Ink and Paper
The overcast sky was threatening to unleash the heavy rains which had been due to erupt at any moment. Pedestrians moved along the footpaths in haste, wanting to avoid getting caught in any foul weather.
No one looked twice at the woman who was walking very slowly in the opposite direction, glancing every now and then at the colourful window displays. She was wrapped in scarves and wore a long coat. Glasses sat on her intelligent face and her hair was pulled back in a bun. Her boots made no sound against the pavement as she moved amongst the city workers and shoppers.
The sky thundered and the air was suddenly alive with drops of water, the size of marbles. People everywhere began retreating into doorways or pulled out umbrellas. The woman felt a heavy drop fall on her hand and raised it to her wrinkled face for examination. She appeared unconcerned by the raindrops pelting the pavement, and she continued walking before she stopped in front of a grimy window and walked through the door.
All the benches were covered in dust and the shop that appeared seemingly small from the outside was actually incredibly large, lined with rows upon rows of bookshelves. She seated herself on the stool that sat by the window and took off her damp scarf.
As the rumbling of the storm outside grew louder the woman began to look at the piles of dusty books that covered most of the floor and filled the bookshelves. One particular volume caught her eye. It was a hardback, coloured in dull tones of blue and green, stamped in gold, peeling letters were the words 'The Flames of Gothirus'. Frowning slightly, the woman stood, and walked over to where the book was sitting on the counter. She gingerly picked up the familiar book and turned it over in her hands. What was this book doing here?
She blew softly at the dust and it spiralled into the air falling all over her and the floor. 'Meg Roberts'. The words stood out as if they were on fire. What was the book that she had written all those years ago doing here? She had only ever sold one copy. That one copy was sold to someone who she loved dearly. Sure enough, when she opened up the inside cover, the sob caught in her throat; 'Dear Stephan, thank you for being there for me. Always. Lots of Love Meg.'
Why was his copy of the book here? He was gone, he vanished after a car accident the night before their wedding, his car was found in the river. He had been suspected dead by the police and there had been no funeral because the body had been missing. He had carried his copy of the book everywhere. So how did the book get here when she had supposed it was lying on the muddy riverbed.
A surge of emotions overtook the woman and she struggled to hold back the tears which were already flowing down her cheeks. The book brought up a wave of memories which fought for attention. She had searched for this book, and here it was, in a dusty old bookshop, fading away.
After his death she had never written again. Turning to leave the woman placed the book in the inside pocket of her coat and slapped some money on the counter. She opened the door, wrapping her scarf back around her neck, and the bell tinkled. From within the building there came the sound of running feet and she froze. A red faced boy took no notice of Meg and she stood watching. He seemed to be looking for something.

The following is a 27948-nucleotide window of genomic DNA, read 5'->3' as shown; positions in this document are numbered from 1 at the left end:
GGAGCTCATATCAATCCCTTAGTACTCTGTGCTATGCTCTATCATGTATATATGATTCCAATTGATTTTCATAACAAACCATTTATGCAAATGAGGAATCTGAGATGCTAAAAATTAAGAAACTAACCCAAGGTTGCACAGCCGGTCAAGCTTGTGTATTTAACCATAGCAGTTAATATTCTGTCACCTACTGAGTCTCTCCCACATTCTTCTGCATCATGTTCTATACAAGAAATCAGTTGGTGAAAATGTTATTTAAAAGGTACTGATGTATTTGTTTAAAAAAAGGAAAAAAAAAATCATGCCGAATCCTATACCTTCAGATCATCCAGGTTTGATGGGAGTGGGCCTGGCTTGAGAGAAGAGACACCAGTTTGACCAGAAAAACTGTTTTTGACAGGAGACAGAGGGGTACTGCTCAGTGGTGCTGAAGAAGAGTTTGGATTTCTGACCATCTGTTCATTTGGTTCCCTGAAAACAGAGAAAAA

"Where did Uncle's book go? He's gonna kill me!" The boy groaned.
Then he saw the woman watching him and patted the top of his head nervously.
"Have you seen the book that was here?" He pointed at a spot on the bench that was not covered with dust and in the shape of a rectangle.
It was the spot where the book had been resting only moments ago. She pulled out the novel and showed it to the boy. He snatched it from her and held it against his chest defensively.
"I paid for it." she replied in soft tones, gesturing to the money by the till.
"Oh." his face fell and he looked slightly ashamed. To cover up his mistake he quickly retorted, "It wasn't for sale. You can have your money back."
He pushed the ten dollar bill back across the counter.
"Robert where is my book?" a voice roared.
This time a man walked down the aisles and stood before his nephew who was cowering slightly. He was smartly dressed in a suit, tie and black leather shoes. Like the woman, time had begun to age his handsome face.
"Who are you?" he asked, staring directly at the woman.
"Uncle, this woman tried to steal your book." The boy glared at the woman with dislike.
The boy, Robert, pushed the book into his uncle’s hands and disappeared into the depths of the store. The man ignored him as a look of recognition suddenly spread across his face, and he looked the woman up and down with surprise. "Meg."
The book clattered to the floor. She too had remembered the man, his high cheekbones, hollow cheeks and his dark hair against his pale skin. The way he stood, reminded her of someone long gone.
"Stephan is dead! You are dead." she cried jumping away from the man who was surely a ghost.
There was silence as he rubbed his chin, looking down at the woman. His brows knotted for a second and then relaxed. He opened his mouth to speak but was rather hesitant and shut it again. He took a step closer to Meg and placed a hand on her shoulder.
“Things have changed since you published that novel,” he gestured to the book lying upon the floor between them.
“You were not meant to be more than ink and paper!” she replied, voice full of uncertainty.
"I am whatever you want me to be," he said, raising his eyebrows, "You did write me after all."
Copyright (c) 2012 Emilie Morscheck